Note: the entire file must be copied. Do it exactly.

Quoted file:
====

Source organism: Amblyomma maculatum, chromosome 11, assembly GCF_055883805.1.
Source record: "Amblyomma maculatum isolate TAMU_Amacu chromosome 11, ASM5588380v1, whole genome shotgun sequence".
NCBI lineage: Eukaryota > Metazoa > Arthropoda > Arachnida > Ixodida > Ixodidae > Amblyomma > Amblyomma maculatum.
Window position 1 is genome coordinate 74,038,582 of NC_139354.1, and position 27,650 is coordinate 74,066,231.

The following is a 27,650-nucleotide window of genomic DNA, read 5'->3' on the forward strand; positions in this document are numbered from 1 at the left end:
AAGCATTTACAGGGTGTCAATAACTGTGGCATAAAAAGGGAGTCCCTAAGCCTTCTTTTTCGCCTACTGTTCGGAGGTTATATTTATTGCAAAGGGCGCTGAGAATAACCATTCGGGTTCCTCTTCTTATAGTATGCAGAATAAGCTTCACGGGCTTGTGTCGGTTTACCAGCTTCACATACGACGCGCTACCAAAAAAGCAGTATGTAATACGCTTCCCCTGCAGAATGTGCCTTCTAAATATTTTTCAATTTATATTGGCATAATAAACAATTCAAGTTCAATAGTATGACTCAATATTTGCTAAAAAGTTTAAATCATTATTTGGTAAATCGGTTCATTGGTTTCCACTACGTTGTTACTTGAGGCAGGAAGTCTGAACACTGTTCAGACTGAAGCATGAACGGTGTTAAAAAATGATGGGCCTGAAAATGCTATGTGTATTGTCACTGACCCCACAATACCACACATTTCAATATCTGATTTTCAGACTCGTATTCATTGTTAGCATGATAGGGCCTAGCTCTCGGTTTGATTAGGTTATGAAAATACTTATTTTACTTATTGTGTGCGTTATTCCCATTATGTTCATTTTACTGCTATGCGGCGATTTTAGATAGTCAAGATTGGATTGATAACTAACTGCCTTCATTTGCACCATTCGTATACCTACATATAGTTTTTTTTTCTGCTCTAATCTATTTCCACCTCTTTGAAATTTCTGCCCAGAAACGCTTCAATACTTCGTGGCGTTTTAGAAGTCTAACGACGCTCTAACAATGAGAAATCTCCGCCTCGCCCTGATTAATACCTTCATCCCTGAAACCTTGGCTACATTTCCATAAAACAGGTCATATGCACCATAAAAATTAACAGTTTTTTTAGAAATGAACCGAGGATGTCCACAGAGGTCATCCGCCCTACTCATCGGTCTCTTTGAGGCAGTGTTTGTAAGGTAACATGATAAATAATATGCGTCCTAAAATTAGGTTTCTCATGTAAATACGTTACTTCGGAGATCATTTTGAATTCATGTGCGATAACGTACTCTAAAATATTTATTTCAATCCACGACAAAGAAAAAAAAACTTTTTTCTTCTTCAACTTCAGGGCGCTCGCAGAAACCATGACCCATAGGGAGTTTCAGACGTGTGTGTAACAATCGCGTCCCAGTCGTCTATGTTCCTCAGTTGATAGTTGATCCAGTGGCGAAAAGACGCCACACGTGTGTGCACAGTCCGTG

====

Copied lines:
Source organism: Amblyomma maculatum, chromosome 11, assembly GCF_055883805.1.
Source record: "Amblyomma maculatum isolate TAMU_Amacu chromosome 11, ASM5588380v1, whole genome shotgun sequence".
NCBI lineage: Eukaryota > Metazoa > Arthropoda > Arachnida > Ixodida > Ixodidae > Amblyomma > Amblyomma maculatum.
Window position 1 is genome coordinate 74,038,582 of NC_139354.1, and position 27,650 is coordinate 74,066,231.

The following is a 27,650-nucleotide window of genomic DNA, read 5'->3' on the forward strand; positions in this document are numbered from 1 at the left end:
AAGCATTTACAGGGTGTCAATAACTGTGGCATAAAAAGGGAGTCCCTAAGCCTTCTTTTTCGCCTACTGTTCGGAGGTTATATTTATTGCAAAGGGCGCTGAGAATAACCATTCGGGTTCCTCTTCTTATAGTATGCAGAATAAGCTTCACGGGCTTGTGTCGGTTTACCAGCTTCACATACGACGCGCTACCAAAAAAGCAGTATGTAATACGCTTCCCCTGCAGAATGTGCCTTCTAAATATTTTTCAATTTATATTGGCATAATAAACAATTCAAGTTCAATAGTATGACTCAATATTTGCTAAAAAGTTTAAATCATTATTTGGTAAATCGGTTCATTGGTTTCCACTACGTTGTTACTTGAGGCAGGAAGTCTGAACACTGTTCAGACTGAAGCATGAACGGTGTTAAAAAATGATGGGCCTGAAAATGCTATGTGTATTGTCACTGACCCCACAATACCACACATTTCAATATCTGATTTTCAGACTCGTATTCATTGTTAGCATGATAGGGCCTAGCTCTCGGTTTGATTAGGTTATGAAAATACTTATTTTACTTATTGTGTGCGTTATTCCCATTATGTTCATTTTACTGCTATGCGGCGATTTTAGATAGTCAAGATTGGATTGATAACTAACTGCCTTCATTTGCACCATTCGTATACCTACATATAGTTTTTTTTTCTGCTCTAATCTATTTCCACCTCTTTGAAATTTCTGCCCAGAAACGCTTCAATACTTCGTGGCGTTTTAGAAGTCTAACGACGCTCTAACAATGAGAAATCTCCGCCTCGCCCTGATTAATACCTTCATCCCTGAAACCTTGGCTACATTTCCATAAAACAGGTCATATGCACCATAAAAATTAACAGTTTTTTTAGAAATGAACCGAGGATGTCCACAGAGGTCATCCGCCCTACTCATCGGTCTCTTTGAGGCAGTGTTTGTAAGGTAACATGATAAATAATATGCGTCCTAAAATTAGGTTTCTCATGTAAATACGTTACTTCGGAGATCATTTTGAATTCATGTGCGATAACGTACTCTAAAATATTTATTTCAATCCACGACAAAGAAAAAAAAACTTTTTTCTTCTTCAACTTCAGGGCGCTCGCAGAAACCATGACCCATAGGGAGTTTCAGACGTGTGTGTAACAATCGCGTCCCAGTCGTCTATGTTCCTCAGTTGATAGTTGATCCAGTGGCGAAAAGACGCCACACGTGTGTGCACAGTCCGTG